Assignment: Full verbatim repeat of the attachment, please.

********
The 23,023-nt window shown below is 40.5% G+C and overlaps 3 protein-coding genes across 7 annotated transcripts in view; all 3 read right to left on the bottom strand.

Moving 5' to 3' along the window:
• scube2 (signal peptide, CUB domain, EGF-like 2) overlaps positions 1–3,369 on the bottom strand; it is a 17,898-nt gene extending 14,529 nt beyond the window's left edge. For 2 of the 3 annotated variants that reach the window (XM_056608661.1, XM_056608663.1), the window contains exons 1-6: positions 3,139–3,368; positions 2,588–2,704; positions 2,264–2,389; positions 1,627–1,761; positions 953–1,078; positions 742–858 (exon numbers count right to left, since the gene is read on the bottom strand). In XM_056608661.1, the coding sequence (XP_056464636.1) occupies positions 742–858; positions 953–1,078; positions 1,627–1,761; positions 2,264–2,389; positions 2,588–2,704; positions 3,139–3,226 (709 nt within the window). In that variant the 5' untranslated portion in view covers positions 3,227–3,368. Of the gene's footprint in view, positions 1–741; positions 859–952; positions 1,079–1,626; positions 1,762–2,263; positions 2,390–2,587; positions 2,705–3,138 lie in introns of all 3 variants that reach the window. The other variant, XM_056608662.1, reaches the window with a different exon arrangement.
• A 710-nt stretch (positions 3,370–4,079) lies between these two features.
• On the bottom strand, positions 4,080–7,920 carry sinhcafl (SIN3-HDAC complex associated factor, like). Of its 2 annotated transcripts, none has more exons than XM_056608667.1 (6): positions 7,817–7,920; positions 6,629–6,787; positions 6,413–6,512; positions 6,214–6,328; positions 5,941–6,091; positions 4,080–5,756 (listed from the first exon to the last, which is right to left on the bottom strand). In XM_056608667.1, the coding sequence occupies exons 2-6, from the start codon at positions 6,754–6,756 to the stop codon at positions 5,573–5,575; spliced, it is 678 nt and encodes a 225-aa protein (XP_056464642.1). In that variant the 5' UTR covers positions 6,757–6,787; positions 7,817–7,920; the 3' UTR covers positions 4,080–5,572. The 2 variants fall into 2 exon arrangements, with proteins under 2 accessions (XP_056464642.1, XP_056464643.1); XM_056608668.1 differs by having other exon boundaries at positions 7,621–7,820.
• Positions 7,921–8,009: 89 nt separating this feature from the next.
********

The 23,023-nt window shown below is 40.5% G+C and overlaps 3 protein-coding genes across 7 annotated transcripts in view; all 3 read right to left on the bottom strand.

Moving 5' to 3' along the window:
• scube2 (signal peptide, CUB domain, EGF-like 2) overlaps positions 1–3,369 on the bottom strand; it is a 17,898-nt gene extending 14,529 nt beyond the window's left edge. For 2 of the 3 annotated variants that reach the window (XM_056608661.1, XM_056608663.1), the window contains exons 1-6: positions 3,139–3,368; positions 2,588–2,704; positions 2,264–2,389; positions 1,627–1,761; positions 953–1,078; positions 742–858 (exon numbers count right to left, since the gene is read on the bottom strand). In XM_056608661.1, the coding sequence (XP_056464636.1) occupies positions 742–858; positions 953–1,078; positions 1,627–1,761; positions 2,264–2,389; positions 2,588–2,704; positions 3,139–3,226 (709 nt within the window). In that variant the 5' untranslated portion in view covers positions 3,227–3,368. Of the gene's footprint in view, positions 1–741; positions 859–952; positions 1,079–1,626; positions 1,762–2,263; positions 2,390–2,587; positions 2,705–3,138 lie in introns of all 3 variants that reach the window. The other variant, XM_056608662.1, reaches the window with a different exon arrangement.
• A 710-nt stretch (positions 3,370–4,079) lies between these two features.
• On the bottom strand, positions 4,080–7,920 carry sinhcafl (SIN3-HDAC complex associated factor, like). Of its 2 annotated transcripts, none has more exons than XM_056608667.1 (6): positions 7,817–7,920; positions 6,629–6,787; positions 6,413–6,512; positions 6,214–6,328; positions 5,941–6,091; positions 4,080–5,756 (listed from the first exon to the last, which is right to left on the bottom strand). In XM_056608667.1, the coding sequence occupies exons 2-6, from the start codon at positions 6,754–6,756 to the stop codon at positions 5,573–5,575; spliced, it is 678 nt and encodes a 225-aa protein (XP_056464642.1). In that variant the 5' UTR covers positions 6,757–6,787; positions 7,817–7,920; the 3' UTR covers positions 4,080–5,572. The 2 variants fall into 2 exon arrangements, with proteins under 2 accessions (XP_056464642.1, XP_056464643.1); XM_056608668.1 differs by having other exon boundaries at positions 7,621–7,820.
• Positions 7,921–8,009: 89 nt separating this feature from the next.